QuoteQuote:
Aperture area[edit]
The amount of light captured by a lens is proportional to the area of the aperture, equal to:

\mathrm{Area} = \pi \left({D \over 2}\right)^2 = \pi \left({f \over 2N}\right)^2
Where the two equivalent forms are related via the f-number N = f / D, with focal length f and aperture diameter D.

The focal length value is not required when comparing two lenses of the same focal length; a value of 1 can be used instead, and the other factors can be dropped as well, leaving area proportion to the reciprocal square of the f-number N.

If two cameras of different format sizes and focal lengths have the same angle of view, and the same aperture area, they gather the same amount of light from the scene. In that case, the relative focal-plane illuminance, however, would depend only on the f-number N, so it is less in the camera with the larger format, longer focal length, and higher f-number. This assumes both lenses have identical transmissivity.


There is no mention of DoF in the definition of Aperture.... the man is delusional.

Last edited by normhead; 10-07-2014 at 05:03 AM.
10-07-2014, 03:08 AM   #14
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It's all information we all know, or at least, information we all should know. The only thing missing from this being a full-scale FF promo video is the wide angle advantage.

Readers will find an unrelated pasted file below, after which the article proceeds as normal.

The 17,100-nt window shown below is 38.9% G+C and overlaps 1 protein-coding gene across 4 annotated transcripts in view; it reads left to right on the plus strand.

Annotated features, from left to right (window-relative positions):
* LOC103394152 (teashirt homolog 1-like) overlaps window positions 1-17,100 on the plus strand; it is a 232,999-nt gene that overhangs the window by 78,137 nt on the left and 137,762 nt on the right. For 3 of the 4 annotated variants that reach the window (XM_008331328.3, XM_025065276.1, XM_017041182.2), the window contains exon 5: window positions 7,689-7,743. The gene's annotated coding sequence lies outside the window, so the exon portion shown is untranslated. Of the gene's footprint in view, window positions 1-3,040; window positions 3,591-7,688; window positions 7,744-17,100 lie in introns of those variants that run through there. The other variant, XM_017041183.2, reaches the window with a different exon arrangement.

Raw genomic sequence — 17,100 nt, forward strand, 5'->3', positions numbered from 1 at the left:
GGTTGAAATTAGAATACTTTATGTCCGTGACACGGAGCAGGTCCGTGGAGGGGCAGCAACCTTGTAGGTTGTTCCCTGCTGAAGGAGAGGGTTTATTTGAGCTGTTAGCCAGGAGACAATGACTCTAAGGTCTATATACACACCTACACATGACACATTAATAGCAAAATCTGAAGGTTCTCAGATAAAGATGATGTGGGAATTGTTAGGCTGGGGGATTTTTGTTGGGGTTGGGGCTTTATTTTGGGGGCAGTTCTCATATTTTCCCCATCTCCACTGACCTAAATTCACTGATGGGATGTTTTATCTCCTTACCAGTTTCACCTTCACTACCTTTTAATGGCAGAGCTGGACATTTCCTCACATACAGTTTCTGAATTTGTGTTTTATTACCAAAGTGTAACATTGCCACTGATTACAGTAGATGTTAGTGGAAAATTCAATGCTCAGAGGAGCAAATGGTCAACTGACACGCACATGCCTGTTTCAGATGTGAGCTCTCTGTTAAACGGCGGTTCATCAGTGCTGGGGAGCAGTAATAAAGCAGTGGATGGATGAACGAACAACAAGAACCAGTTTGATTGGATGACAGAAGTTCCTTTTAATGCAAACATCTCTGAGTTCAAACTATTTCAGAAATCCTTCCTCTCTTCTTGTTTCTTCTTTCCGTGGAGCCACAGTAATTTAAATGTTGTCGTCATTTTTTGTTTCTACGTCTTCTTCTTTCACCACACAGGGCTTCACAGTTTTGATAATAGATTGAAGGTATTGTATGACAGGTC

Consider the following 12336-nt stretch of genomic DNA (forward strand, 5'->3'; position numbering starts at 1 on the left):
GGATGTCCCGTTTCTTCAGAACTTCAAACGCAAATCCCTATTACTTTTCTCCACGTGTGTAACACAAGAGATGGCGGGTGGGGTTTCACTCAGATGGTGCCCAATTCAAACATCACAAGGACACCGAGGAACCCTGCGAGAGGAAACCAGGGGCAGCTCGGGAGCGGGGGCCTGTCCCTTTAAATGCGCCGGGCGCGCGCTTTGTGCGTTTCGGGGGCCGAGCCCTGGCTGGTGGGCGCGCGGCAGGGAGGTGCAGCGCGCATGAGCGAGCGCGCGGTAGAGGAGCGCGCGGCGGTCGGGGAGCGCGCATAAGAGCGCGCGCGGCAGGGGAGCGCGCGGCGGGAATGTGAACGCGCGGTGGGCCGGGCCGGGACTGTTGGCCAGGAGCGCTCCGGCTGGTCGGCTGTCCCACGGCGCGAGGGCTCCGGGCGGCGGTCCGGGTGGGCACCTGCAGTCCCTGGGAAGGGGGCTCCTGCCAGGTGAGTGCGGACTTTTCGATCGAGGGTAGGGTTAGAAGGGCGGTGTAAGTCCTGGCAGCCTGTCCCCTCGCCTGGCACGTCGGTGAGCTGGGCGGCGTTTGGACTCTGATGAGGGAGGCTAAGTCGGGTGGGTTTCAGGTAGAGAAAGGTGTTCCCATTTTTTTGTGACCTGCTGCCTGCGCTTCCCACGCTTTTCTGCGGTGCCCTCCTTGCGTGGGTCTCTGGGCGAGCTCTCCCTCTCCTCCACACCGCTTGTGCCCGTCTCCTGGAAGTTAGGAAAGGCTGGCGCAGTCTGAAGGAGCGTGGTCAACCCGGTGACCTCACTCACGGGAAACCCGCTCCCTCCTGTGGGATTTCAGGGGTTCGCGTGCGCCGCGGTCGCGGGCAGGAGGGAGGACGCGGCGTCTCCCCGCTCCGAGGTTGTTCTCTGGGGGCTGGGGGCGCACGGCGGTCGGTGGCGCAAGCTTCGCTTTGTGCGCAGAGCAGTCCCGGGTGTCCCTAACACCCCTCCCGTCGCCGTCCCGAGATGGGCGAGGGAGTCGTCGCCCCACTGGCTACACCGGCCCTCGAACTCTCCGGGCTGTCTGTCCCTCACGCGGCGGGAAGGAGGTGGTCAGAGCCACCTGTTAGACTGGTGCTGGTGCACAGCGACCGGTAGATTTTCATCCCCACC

10-07-2014, 12:29 PM   #15
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QuoteOriginally posted by normhead Quote
Another Full Frame promoting idiot, who also promos his own book, makes a fool of himself trying to redefine the universe to conform to his Full Frame ideology, and while doing so rewriting the ISO film standard to support his ideology. Unfortunately he neglected to inform the International Standards Organization he was doing so. He also believes Aperture is defined in part by DoF even though he has the formula on the board in front of him that actually explains what Aperture is, disproving his point. I think he hoped we wouldn't notice. He actually ignores the formula he uses while making a case for Aperture being defined by DoF. Amazingly, normhead doesn't pop out of the shadows to slap him upside the head for being such a tool, (I was on vacation that day) which is pretty much what he deserves for this 37 minute piece of trash.

It is not a total waste, what he explains he explains well. Unfortunately, when he's doing a snow job he also does that well, so what are you going to do? It's like showing kids an adult movie. You have to have someone sitting there saying "this part is really good", "this part is really bad." If I were him, I'd be ashamed of myself. He clearly has no shame about such blatant, manipulation. Does that make him a psychopath? Or a sociopath? I'm sure it makes him some kind of ____path.Someone with knowledge of the dark sciences give me a heads-up here.

---------- Post added 10-06-14 at 09:50 PM ----------



No where us he total amount of light collected mentioned in the ISO standard. That is simply not in the definition of ISO. Nor should it be. Doing so would defeat the original a current purpose of ISO.



There is no mention of DoF in the definition of Aperture.... the man is delusional.
Thanks Norm!